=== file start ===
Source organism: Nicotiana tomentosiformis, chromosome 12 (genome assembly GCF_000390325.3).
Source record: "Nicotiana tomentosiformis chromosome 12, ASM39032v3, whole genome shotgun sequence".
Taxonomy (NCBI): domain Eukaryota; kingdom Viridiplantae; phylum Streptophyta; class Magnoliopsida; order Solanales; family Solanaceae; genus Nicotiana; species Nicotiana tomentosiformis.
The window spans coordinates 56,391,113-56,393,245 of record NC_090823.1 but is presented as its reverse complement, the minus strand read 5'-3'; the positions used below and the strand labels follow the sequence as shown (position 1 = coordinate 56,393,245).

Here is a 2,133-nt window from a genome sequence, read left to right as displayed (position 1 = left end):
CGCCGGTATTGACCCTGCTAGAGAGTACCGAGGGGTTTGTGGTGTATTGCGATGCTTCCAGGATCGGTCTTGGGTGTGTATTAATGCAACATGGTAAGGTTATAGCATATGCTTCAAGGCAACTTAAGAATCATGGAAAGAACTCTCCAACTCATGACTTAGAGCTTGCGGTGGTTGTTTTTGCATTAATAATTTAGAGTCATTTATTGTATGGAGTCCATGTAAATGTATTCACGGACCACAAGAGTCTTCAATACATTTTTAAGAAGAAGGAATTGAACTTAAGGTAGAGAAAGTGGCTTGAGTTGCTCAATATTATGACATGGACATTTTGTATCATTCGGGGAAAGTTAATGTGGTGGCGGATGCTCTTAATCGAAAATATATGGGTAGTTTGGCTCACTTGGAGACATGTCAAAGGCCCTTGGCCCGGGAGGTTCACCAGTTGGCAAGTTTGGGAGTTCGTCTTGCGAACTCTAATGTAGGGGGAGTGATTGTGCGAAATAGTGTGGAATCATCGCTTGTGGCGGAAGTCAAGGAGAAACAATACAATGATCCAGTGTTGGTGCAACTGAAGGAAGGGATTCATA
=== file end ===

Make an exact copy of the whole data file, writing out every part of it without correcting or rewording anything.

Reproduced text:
Source organism: Nicotiana tomentosiformis, chromosome 12 (genome assembly GCF_000390325.3).
Source record: "Nicotiana tomentosiformis chromosome 12, ASM39032v3, whole genome shotgun sequence".
Taxonomy (NCBI): domain Eukaryota; kingdom Viridiplantae; phylum Streptophyta; class Magnoliopsida; order Solanales; family Solanaceae; genus Nicotiana; species Nicotiana tomentosiformis.
The window spans coordinates 56,391,113-56,393,245 of record NC_090823.1 but is presented as its reverse complement, the minus strand read 5'-3'; the positions used below and the strand labels follow the sequence as shown (position 1 = coordinate 56,393,245).

Here is a 2,133-nt window from a genome sequence, read left to right as displayed (position 1 = left end):
CGCCGGTATTGACCCTGCTAGAGAGTACCGAGGGGTTTGTGGTGTATTGCGATGCTTCCAGGATCGGTCTTGGGTGTGTATTAATGCAACATGGTAAGGTTATAGCATATGCTTCAAGGCAACTTAAGAATCATGGAAAGAACTCTCCAACTCATGACTTAGAGCTTGCGGTGGTTGTTTTTGCATTAATAATTTAGAGTCATTTATTGTATGGAGTCCATGTAAATGTATTCACGGACCACAAGAGTCTTCAATACATTTTTAAGAAGAAGGAATTGAACTTAAGGTAGAGAAAGTGGCTTGAGTTGCTCAATATTATGACATGGACATTTTGTATCATTCGGGGAAAGTTAATGTGGTGGCGGATGCTCTTAATCGAAAATATATGGGTAGTTTGGCTCACTTGGAGACATGTCAAAGGCCCTTGGCCCGGGAGGTTCACCAGTTGGCAAGTTTGGGAGTTCGTCTTGCGAACTCTAATGTAGGGGGAGTGATTGTGCGAAATAGTGTGGAATCATCGCTTGTGGCGGAAGTCAAGGAGAAACAATACAATGATCCAGTGTTGGTGCAACTGAAGGAAGGGATTCATA